I was visiting my in-law’s parish over Thanksgiving weekend with the rest of my family and the Deacon gave the homily during Mass. The homily was memorable – but for all of the wrong reasons. It was one of the worst homilies I have heard in recent memory. Don’t get me wrong, when it comes to bad preaching, I have a high threshold for pain. But this was unbearable to sit through.
I know many Catholics who will defend or justify the bad homily at Mass. They say something like, “I don’t go to Mass for the homily, I go for the Eucharist.” While its true that the Eucharist is the summit of the Liturgy and we receive Christ regardless of the imperfections of the ministers of the liturgy, there is no point in having a homily in the Liturgy if it is going to be bad. That is to say, we should not excuse poor preparation and poor proclamation. The proclamation and teaching of God’s Word and the message of the Gospel is extremely important and therefore, the homily within the Liturgy should be treated with importance.
So what was the Deacon’s mistake? The most glaring issue is that he had no discernible message. For 15 minutes he strung together sentences in an almost incoherent rambling. It was as if he was trying to take 15 minutes to list off every single dogma of the Catholic Church. This is the biggest problem that I see when I hear someone give a presentation on the faith.
If you are in a position to share the Kerygma (the basic Gospel message) with someone – whether its a stadium full of people or someone on an airplane – here are 3 things to always keep in mind.
Know Your Message
I went to a training conference for speakers a couple years back and one of the most important lessons that we were taught was to, “know your message.” If you are giving an hour long presentation and you cannot summarize your presentation in one sentence, then you have no message. When I was a student at Franciscan University of Steubenville, one of my professors had all of his students practice their testimony. We had to talk about how Christ has converted our hearts… and we had a 2 minute time limit.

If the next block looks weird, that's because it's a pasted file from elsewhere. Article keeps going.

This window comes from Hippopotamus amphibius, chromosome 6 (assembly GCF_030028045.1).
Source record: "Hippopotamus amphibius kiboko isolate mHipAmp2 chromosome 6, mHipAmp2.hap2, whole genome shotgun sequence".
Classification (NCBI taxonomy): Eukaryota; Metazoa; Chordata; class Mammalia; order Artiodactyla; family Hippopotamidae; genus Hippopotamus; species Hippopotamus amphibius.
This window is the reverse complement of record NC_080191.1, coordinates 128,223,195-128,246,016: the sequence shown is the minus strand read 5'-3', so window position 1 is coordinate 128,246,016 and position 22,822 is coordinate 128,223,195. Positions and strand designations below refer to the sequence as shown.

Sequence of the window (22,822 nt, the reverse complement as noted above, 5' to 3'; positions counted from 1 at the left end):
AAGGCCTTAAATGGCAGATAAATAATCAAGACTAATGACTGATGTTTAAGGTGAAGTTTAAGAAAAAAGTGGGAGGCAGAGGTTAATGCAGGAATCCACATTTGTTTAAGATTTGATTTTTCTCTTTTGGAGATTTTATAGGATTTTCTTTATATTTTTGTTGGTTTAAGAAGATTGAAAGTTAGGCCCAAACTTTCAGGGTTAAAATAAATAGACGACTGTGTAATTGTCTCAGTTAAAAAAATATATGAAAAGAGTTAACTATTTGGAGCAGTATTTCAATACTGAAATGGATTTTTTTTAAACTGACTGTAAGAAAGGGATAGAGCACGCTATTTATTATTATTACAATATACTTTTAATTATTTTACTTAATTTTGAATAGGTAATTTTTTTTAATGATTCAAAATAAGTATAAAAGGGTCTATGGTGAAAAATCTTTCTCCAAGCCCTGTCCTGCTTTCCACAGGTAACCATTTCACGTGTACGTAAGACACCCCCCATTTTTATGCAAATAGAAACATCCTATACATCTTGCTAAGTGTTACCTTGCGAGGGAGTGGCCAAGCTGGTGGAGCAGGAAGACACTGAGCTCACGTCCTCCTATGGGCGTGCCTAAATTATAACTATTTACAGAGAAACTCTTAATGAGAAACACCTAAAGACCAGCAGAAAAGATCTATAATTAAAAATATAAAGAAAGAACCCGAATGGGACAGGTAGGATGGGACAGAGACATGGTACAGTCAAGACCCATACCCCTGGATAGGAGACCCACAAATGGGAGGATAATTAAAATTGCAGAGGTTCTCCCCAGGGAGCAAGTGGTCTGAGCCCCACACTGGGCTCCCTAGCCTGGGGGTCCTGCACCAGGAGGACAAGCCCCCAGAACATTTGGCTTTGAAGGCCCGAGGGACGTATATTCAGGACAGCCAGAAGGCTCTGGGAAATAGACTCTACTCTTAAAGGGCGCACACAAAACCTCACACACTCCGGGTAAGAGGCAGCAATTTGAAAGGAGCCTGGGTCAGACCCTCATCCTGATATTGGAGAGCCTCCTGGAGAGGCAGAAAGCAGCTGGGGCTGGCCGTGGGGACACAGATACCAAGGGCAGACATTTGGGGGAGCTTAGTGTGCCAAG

Mark Twain famously wrote, “If I had more time, I would have written a shorter letter.” It is a challenge to be concise when giving a message, but being concise forces a presenter to know and be able to articulate the most important points of a message.
Proclaim Your Message
When I worked at the Augustine Institute in content development, whenever we were reviewing scripts, blogs, or study guide submissions we always would read the manuscript and then ask ourselves, “what do I remember?” If we couldn’t remember anything that we had read, we determined that the manuscript wasn’t good enough.
Sometimes, it isn’t enough to be able to articulate the most important points of a message. It has to be delivered in such a way that it is memorable. This doesn’t mean every person that gives a homily or shares their testimony needs to be a charismatic, dynamic personality. One of the most relatable aspects of any presentations are the stories that people tell to give witness to their message. This is also one of the reasons why personal testimony is so important. It makes the person that is conveying a message relatable to their audience.
Speak on What You Know
This is one of my pet peeves. I can’t stand it when someone gives a presentation on something that they know nothing about. It is difficult to enough to get up in front of an audience and give a presentation. It is even more difficult when it is something that you don’t know well. When giving a presentation, you don’t want to be worried about, “what am I going to say next?” As a presenter, you want to know the material inside and out so that your focus can be on delivering the message to your audience.
It seems simple enough, but if you follow the three key steps given above, you will exponentially improve the quality of the message you give and the delivery in which you give it. Proclaiming the Gospel is the mission or every Christian. Know the message inside and out, proclaim it and speak to what you know.
EVERETT FRITZ is the founder and Executive Director of St. Andrew Missionaries. He authored the best selling book, The Art of Forming Young Disciples. Everett regularly speaks on the topics of discipleship, youth evangelization and chastity. Everett and his wife Katrina reside in Denver, Colorado with their children.